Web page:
Create a plan for your healthcare when you are creating or updating your estate plan. It will give you the peace of mind that, even in the worst of situations, your loved ones will know what you wanted to occur clearly and be able to go forward in following your wishes.

Reference: Kiplinger (April 29, 2021) “Now Is the Time to Protect Your Health Care Decision-Making Rights”

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Is It Time for an Estate Plan Checkup?

Because life brings many changes, you should have an estate plan checkup at least every three years.
Because life brings many changes, you should have an estate plan checkup at least every three years.

After you’ve met with an attorney to do your first Will, it is easy to assume that you have checked estate planning off of your to do list forever. The reality is not so simple. Not only do tax laws frequently change, but so does your life. The smallest change could have a big impact on your estate plan. That’s why it’s a good idea to go through an estate plan checkup at least every three years to ensure your estate plan still accurately reflects your values, needs, and hopes for your legacy.

Even if you have already created an estate plan you feel confident about, circumstances surrounding your decisions may change. Marriages end, children grow up, and serious illnesses occur. When laws change, some estate planning techniques can become outdated.

An estate plan checkup should include a look at how your accounts and property are titled to see if any changes are necessary. Joint ownership of your property, for example, may be a good idea or a bad idea, depending on the circumstances. Births or deaths of loved ones may lead you to change your beneficiaries. The person you named as one of your trusted decision-makers (for example, a trustee, executor, agent under a financial power of attorney, or agent under a medical power of attorney) may no longer be the best option due to relationship changes or physical relocation. Such changes can occur without your thinking of the effect they have on your estate plan, so it is worth a periodic estate plan checkup to make sure your your plan still reflects your wishes.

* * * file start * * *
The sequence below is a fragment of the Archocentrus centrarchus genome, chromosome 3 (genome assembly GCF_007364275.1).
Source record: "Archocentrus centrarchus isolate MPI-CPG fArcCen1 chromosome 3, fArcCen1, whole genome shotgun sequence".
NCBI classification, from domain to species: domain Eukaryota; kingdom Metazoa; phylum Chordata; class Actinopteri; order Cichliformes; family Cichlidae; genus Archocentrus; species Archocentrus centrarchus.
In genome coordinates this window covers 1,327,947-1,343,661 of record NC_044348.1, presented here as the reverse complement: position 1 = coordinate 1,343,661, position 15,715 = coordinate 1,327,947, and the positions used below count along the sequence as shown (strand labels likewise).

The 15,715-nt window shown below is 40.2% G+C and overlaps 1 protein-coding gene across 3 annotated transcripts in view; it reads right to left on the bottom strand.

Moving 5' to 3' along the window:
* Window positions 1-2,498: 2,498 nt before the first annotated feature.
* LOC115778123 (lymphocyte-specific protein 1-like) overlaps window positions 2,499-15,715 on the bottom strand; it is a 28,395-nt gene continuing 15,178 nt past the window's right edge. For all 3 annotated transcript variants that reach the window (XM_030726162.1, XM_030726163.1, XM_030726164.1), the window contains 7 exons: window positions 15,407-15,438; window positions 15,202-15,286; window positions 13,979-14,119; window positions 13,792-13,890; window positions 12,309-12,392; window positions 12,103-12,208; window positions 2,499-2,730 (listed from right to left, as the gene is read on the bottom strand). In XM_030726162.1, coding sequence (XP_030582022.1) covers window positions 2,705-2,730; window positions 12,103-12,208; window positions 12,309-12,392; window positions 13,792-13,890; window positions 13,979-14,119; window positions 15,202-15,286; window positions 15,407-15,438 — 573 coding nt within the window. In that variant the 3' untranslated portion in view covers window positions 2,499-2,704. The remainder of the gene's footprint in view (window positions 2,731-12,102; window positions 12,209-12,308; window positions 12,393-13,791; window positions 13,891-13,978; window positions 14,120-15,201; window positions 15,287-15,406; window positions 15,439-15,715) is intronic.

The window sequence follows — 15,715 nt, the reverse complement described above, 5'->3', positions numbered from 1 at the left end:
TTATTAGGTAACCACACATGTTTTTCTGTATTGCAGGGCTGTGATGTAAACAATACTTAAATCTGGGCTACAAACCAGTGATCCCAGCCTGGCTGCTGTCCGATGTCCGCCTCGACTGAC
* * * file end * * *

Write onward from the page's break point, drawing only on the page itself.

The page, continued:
Significant financial change can also be a good reason for an estate plan checkup. If you have taken on a new job, bought a house, or made new investments, you will want your estate plan to reflect these changes. If you have a trust, the only way to ensure that your accounts and property are kept out of probate is to have all of your accounts and property appropriately funded into the trust or naming the trust as beneficiary.

Changes in the laws affecting how assets are left to beneficiaries seem to be happening with more and more frequency. For example, the recent SECURE Act and the elimination of the lifetime stretch for nonspouse beneficiaries shows how important it is for you to talk with your estate planning attorney  about the effect this new law may have on the beneficiaries of your retirement accounts.

Life is ever changing, and many changes may have a great impact on your estate plan. If you or your family have undergone any changes since your estate planning documents were originally created, now is the perfect time to reach out to your estate planning attorney for an estate plan checkup.

If you think it may be time to consider a revocable living trust instead of a Will, you may be interested in https://www.galliganmanning.com/will-vs-living-trust-a-quick-and-simple-reference-guide/.